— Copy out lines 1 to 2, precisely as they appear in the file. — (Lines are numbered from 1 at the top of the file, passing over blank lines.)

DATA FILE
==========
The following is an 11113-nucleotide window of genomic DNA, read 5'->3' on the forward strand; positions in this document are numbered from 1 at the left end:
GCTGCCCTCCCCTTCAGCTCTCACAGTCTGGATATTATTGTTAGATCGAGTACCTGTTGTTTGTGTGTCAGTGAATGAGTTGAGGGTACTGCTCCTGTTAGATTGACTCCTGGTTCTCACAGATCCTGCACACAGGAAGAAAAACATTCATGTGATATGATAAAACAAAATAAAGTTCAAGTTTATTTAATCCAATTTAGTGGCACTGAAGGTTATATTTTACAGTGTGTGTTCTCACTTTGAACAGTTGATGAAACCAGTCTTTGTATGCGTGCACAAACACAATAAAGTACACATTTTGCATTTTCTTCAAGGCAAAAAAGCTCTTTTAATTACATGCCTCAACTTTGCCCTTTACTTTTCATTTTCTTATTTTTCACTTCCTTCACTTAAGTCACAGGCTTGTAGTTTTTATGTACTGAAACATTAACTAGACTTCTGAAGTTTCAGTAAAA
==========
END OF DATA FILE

The following is an 11113-nucleotide window of genomic DNA, read 5'->3' on the forward strand; positions in this document are numbered from 1 at the left end:
GCTGCCCTCCCCTTCAGCTCTCACAGTCTGGATATTATTGTTAGATCGAGTACCTGTTGTTTGTGTGTCAGTGAATGAGTTGAGGGTACTGCTCCTGTTAGATTGACTCCTGGTTCTCACAGATCCTGCACACAGGAAGAAAAACATTCATGTGATATGATAAAACAAAATAAAGTTCAAGTTTATTTAATCCAATTTAGTGGCACTGAAGGTTATATTTTACAGTGTGTGTTCTCACTTTGAACAGTTGATGAAACCAGTCTTTGTATGCGTGCACAAACACAATAAAGTACACATTTTGCATTTTCTTCAAGGCAAAAAAGCTCTTTTAATTACATGCCTCAACTTTGCCCTTTACTTTTCATTTTCTTATTTTTCACTTCCTTCACTTAAGTCACAGGCTTGTAGTTTTTATGTACTGAAACATTAACTAGACTTCTGAAGTTTCAGTAAAA